2020: THE YEAR
2020 was what Harriet and I called ‘The Year.’ We had done so much positive visualisation, affirmations, journaling and meditation. There was no way we wouldn’t have a great year. We truly believed that 2020 would bring us happiness and a pregnancy. It would be better than the horrific year we had in 2019.
We were wrong.
The thing we want more than anything in the world is to start a family. We have been going through the IVF process for over 5 years now. We have watched people break up, meet new partners, get houses and have a child, some of them have their second, all in the same time we have been trying.
WHY AM I WRITING ABOUT MY MISCARRIAGE AGAIN?
The truth is I have hesitated to write about it this time. I am embarrassed it’s happened again. I am worried that people will think ‘why don’t they give up’ or ‘they should really just adopt.’ I fear people could think that I am being ‘dramatic’ and am trying to get attention. BUT it’s because of these worries that I am writing about my miscarriage.
1. IVF isn’t easy. Most women typically see success rates of 20-35% per cycle, but the likelihood of getting pregnant decreases with each successive round, while the cost increases. The cumulative effect of three full cycles of IVF increases the chances of a successful pregnancy to 45-53%. This is if ALL cycles are at the same clinic with the same methods. We have done x3 cycles at The London Women’s Clinic and I have got pregnant 2 out of 3 times. Great odds but the problem now is carrying full term.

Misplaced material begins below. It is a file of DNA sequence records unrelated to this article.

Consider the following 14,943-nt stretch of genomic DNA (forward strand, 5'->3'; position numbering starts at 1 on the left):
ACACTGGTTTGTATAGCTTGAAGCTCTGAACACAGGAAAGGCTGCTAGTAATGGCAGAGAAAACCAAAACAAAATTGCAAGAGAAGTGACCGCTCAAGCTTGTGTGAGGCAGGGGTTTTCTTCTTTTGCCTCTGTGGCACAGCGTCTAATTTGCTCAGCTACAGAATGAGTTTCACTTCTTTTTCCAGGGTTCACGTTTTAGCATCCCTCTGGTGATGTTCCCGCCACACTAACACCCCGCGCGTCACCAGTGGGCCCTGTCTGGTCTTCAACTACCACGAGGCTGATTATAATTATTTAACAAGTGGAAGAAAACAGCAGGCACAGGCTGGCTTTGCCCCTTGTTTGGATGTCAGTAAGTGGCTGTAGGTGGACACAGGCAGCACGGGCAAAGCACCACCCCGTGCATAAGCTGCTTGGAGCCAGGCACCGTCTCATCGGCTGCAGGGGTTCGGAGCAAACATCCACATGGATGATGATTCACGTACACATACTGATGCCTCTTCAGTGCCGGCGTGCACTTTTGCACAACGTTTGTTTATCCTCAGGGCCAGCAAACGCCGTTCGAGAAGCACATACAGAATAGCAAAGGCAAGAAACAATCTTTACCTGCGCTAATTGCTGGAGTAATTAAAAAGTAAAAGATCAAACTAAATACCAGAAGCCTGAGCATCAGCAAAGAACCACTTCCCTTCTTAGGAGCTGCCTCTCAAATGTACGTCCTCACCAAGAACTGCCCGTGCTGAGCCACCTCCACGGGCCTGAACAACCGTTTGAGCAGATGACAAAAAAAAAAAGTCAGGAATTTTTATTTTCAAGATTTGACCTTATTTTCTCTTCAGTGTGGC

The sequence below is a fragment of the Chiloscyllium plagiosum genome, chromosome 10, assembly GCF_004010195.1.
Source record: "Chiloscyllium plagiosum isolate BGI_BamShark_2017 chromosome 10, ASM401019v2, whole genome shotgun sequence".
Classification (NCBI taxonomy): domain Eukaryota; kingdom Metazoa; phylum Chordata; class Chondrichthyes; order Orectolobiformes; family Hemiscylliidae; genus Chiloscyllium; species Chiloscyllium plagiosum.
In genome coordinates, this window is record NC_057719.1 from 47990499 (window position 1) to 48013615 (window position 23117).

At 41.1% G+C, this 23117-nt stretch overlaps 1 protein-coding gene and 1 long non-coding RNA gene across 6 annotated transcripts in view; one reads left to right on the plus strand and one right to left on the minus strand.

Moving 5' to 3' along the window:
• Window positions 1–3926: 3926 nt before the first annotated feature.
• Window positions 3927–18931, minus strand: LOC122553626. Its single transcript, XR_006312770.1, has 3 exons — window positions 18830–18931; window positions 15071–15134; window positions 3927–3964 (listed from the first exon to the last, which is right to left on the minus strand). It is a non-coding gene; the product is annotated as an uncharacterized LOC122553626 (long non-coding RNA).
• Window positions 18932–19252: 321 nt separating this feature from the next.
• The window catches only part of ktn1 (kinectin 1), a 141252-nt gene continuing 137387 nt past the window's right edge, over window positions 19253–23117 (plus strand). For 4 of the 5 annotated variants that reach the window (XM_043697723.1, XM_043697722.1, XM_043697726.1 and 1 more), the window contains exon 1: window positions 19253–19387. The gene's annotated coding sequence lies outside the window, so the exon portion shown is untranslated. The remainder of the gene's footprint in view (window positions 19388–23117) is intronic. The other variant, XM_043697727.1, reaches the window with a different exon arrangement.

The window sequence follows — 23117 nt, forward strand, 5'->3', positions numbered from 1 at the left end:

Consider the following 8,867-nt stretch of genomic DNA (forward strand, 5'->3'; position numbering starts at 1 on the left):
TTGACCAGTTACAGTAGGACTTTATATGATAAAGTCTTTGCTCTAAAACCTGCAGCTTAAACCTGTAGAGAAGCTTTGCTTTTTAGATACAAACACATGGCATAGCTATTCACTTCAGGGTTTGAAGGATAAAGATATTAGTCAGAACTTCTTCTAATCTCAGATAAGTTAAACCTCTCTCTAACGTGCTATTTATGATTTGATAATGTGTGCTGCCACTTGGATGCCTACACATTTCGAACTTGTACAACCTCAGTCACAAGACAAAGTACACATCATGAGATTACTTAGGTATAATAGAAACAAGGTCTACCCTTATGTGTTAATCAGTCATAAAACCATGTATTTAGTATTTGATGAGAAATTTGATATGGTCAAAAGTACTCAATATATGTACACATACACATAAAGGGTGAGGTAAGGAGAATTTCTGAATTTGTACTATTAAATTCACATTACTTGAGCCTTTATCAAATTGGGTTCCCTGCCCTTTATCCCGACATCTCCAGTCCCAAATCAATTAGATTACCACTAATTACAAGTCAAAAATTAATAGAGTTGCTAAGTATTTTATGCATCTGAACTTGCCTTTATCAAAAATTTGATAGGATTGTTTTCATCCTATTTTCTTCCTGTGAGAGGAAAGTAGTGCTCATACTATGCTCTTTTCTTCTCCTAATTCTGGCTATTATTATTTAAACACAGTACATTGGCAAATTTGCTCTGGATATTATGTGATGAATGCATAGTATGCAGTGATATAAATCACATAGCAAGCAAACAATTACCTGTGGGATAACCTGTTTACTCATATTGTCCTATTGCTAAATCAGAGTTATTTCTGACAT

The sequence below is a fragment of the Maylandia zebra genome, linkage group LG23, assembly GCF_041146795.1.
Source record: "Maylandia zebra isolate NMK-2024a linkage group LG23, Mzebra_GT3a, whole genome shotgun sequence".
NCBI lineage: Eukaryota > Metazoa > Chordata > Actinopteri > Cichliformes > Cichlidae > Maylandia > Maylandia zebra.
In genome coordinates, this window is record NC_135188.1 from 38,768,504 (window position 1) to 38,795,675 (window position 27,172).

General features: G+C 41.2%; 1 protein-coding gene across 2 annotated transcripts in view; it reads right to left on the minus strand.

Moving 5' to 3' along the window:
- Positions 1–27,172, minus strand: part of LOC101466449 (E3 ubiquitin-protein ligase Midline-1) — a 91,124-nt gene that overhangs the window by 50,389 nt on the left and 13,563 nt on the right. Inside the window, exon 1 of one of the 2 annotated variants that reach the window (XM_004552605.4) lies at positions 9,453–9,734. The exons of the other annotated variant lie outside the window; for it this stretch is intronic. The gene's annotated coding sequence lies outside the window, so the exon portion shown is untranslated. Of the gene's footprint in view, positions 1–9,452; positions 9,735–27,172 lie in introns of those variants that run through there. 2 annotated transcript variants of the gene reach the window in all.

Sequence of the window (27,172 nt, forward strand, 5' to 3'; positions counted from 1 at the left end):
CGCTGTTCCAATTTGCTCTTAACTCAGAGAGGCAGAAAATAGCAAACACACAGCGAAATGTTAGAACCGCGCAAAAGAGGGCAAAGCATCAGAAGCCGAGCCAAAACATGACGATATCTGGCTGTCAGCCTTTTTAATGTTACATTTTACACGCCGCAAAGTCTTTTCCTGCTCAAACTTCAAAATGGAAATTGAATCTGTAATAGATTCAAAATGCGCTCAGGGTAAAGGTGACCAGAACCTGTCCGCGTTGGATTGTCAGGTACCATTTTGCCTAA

2. Miscarriage is NOT spoken about enough. I really don’t think enough people fully understand the impact of a miscarriage. The mental, physical and emotional turmoil it creates. I don’t think enough people can fathom the horror of being forced to have a scan on your own because your partner can’t join you due to Covid. Looking at the empty screen, finding out your baby is gone and being completely alone. I have been told it’s ‘bad luck’ and ‘to get back on the horse again’ and to ‘let it go’ … of course we will keep trying but it doesn’t take away the experience I’ve had. The hope and the loss. Celebrities like Chrissy Teigan and Megan Markle have also helped shine a light on the impact of miscarriage. Whether you agree with someone writing a blog, sharing on instagram or talking about it to the media it’s THEIR right to do it.
3. I couldn’t be me without speaking about what’s happened. I’ve always been open and I’ve always shared about my life. I teach from my experiences and I connect through shared experience. I’ve been a different person over the last week, I’ve taught differently and I’ve engaged differently and no one knows why. I feel like I am lying and I struggle to connect when I’m not sharing such a big part of myself. Whether I talk with someone in my community or not about what’s happened doesn’t matter. They know and I know they know and it makes it easier for me to be more quiet and reserved without judgement.
So here is my second experience of miscarriage. Much different then the first and perhaps more painful. I’ll be negotiating a miscarriage during Christmas and am grateful this year will be different. I never thought I would say I am happy for Christmas to be cancelled BUT it does make it easier to grieve and mourn without the pressure of staying jolly in front of friends and family for days on end.